The Primary Difference Between Domestic Violence and Assault & Battery
Many people are confused as to what assault and battery are. To put it simply, assault involves the act of threatening to injure someone, whereas battery is the actual physical act of violence. For instance, if you make a person fearful that you are going to hit him or her, but don’t actually act on the threat, you may be still guilty of assault. Once you actually hit the person, you are guilty of assault and battery.
In New Mexico, there are several acts of assault and battery that constitute domestic violence under New Mexico Statute §30-3-11. This includes:
- Assault against a household member
- Battery against a household member
- Aggravated battery against a household member
- Aggravated assault against a household member
- Assault against a household member with the intent to commit a violent felony
What follows is an explanation of the primary difference between the crime of domestic violence and assault & battery in New Mexico.
Domestic Violence or Assault & Battery
Domestic violence is usually charged in an assault and battery case where the alleged victim is a member of the defendant’s household, such as a spouse, a girlfriend, a mother, father, child, brother or sister, etc. Actual cohabitation is not necessary to be deemed a household member for the purposes of establishing domestic violence, so the primary difference between a domestic violence charge and an assault & battery charge is this close personal relationship between the victim and the defendant. In the absence of this relationship, the act is typically a crime of assault or battery.
Many erroneously assume that the alleged victim of domestic violence has the right to simply drop the charges against the defendant, if they choose to do so. However, like with an assault & battery charge, it is the state – not the alleged victim – that is bringing the charges against the defendant, and it is the state that will decide if those charges will be dropped.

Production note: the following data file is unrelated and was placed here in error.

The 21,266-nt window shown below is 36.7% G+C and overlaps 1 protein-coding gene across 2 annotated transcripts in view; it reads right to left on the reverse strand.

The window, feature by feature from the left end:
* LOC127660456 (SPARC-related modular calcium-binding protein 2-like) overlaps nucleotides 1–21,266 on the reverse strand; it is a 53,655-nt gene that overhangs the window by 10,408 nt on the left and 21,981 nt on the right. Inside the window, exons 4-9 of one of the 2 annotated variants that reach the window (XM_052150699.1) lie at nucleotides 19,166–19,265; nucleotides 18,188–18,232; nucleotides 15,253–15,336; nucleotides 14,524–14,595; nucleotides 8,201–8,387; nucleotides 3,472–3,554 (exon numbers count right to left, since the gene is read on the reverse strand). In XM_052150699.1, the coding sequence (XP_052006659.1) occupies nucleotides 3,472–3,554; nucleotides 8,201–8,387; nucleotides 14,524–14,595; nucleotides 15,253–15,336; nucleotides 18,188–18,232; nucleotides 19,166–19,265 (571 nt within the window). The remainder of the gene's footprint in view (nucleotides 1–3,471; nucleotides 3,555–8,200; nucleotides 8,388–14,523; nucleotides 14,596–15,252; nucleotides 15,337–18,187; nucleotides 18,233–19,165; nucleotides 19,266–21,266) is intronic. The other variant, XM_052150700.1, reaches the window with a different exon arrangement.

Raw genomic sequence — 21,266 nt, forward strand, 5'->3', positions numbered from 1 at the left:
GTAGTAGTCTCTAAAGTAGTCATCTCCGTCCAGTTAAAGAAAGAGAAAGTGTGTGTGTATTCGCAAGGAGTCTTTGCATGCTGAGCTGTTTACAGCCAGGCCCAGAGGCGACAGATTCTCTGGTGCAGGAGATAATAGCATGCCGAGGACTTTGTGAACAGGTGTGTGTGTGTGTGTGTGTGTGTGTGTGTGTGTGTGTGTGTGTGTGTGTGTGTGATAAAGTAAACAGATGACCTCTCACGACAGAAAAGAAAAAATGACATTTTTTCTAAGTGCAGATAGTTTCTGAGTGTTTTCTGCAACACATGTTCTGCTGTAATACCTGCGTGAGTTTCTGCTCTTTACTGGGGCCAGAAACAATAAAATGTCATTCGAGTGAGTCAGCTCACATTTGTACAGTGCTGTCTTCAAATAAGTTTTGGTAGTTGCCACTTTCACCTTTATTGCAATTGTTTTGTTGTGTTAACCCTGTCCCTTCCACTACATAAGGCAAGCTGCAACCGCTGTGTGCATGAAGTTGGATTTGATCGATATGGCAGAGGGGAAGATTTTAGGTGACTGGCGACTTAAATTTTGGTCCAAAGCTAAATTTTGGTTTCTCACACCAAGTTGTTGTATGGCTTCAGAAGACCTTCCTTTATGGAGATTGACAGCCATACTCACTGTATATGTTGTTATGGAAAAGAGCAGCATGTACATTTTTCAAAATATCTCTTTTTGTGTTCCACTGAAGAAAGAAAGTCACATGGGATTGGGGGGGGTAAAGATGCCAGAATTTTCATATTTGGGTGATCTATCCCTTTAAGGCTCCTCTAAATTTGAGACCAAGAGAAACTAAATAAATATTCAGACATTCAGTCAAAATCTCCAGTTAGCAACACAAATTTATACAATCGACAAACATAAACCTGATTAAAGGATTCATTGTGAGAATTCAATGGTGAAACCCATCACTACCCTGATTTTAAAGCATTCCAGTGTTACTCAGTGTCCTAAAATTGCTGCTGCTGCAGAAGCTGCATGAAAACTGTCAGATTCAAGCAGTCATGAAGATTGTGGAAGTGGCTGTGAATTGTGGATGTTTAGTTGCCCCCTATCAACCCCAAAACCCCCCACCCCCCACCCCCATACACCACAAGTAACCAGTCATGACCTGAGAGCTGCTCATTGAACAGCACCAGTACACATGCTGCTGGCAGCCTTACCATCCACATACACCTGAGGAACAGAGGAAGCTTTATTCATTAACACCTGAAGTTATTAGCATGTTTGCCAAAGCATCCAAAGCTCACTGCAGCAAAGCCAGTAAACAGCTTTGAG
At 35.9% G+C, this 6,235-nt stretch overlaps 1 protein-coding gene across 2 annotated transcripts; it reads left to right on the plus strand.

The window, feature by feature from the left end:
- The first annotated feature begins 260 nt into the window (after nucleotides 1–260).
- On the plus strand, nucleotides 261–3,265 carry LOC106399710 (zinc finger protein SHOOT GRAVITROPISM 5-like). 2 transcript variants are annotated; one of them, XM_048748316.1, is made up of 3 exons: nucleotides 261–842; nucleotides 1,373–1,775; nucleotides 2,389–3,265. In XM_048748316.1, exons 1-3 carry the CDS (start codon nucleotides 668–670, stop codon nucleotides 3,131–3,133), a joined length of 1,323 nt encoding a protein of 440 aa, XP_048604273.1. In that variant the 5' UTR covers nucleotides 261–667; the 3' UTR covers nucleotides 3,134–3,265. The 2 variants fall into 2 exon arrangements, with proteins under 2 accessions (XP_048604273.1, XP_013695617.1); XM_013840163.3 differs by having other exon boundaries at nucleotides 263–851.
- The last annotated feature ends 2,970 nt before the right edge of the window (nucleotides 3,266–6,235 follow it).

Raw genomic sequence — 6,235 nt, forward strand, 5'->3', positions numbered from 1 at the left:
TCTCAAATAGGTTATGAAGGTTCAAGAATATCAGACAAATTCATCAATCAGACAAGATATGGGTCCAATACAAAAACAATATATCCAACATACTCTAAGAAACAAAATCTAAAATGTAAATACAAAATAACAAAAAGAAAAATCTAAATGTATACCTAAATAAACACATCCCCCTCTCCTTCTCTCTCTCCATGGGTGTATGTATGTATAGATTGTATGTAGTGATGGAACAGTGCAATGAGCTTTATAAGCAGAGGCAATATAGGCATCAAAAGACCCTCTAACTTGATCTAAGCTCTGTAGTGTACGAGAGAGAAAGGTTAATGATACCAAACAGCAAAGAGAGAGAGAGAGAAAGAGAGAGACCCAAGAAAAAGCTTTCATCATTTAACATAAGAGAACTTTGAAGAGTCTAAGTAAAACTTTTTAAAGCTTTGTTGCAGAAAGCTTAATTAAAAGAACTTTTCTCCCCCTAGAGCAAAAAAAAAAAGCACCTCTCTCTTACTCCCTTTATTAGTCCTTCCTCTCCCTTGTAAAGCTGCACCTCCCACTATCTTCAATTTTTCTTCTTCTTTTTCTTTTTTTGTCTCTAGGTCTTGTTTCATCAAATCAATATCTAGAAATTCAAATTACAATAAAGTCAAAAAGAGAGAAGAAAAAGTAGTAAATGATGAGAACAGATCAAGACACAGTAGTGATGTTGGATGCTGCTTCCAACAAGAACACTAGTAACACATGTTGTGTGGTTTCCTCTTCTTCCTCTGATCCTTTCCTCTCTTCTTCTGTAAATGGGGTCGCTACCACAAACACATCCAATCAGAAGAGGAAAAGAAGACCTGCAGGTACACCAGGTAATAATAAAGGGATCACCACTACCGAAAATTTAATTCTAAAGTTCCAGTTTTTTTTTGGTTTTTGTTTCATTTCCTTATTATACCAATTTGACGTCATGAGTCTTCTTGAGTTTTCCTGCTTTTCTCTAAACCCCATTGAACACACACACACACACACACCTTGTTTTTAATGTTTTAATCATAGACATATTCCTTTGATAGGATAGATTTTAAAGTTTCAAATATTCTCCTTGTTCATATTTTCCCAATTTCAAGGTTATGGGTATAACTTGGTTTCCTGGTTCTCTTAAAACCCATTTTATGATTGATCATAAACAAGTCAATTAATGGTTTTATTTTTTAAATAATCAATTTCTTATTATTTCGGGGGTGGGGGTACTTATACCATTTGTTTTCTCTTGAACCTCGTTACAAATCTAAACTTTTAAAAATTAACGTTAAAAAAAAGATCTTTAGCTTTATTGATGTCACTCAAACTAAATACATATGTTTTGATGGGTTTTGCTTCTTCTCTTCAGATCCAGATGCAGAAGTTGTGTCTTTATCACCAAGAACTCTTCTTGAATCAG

Domestic Violence Carries More Severe Consequences
When an assault & battery meets the criteria for domestic violence, it enhances the possible penalties that one will receive, if convicted. For example, a simple assault & battery case, when charged as domestic violence, will carry up to one year in jail instead of six months. Likewise, felony assault & battery will be charged as a third-degree felony instead of a fourth-degree felony.
One of the most significant consequences of a domestic violence charge is that it is a registerable offense, meaning that if you are convicted of even a misdemeanor domestic violence charge, your name can be placed on a registry of domestic violence offenders.
Another consequence of being convicted of a domestic violence charge is that if a background check is done on you for employment purposes, security clearance, or anything of that nature, the domestic violence charge will appear as a red flag to most employers. Domestic violence is a frightening charge to most people, and employers will often do whatever they can to avoid dealing with people who have been convicted of the crime.
Free Consultation: New Mexico Domestic Violence Defense Lawyers
When a good criminal defense attorney handles a charge of domestic violence, he or she will do everything possible to get the charge dismissed or reduced to something other than domestic violence. Contact New Mexico Criminal Law Offices at (505) 375-4664 today to protect your family life and stability. Every side has a story, and it is extremely important that your side be heard.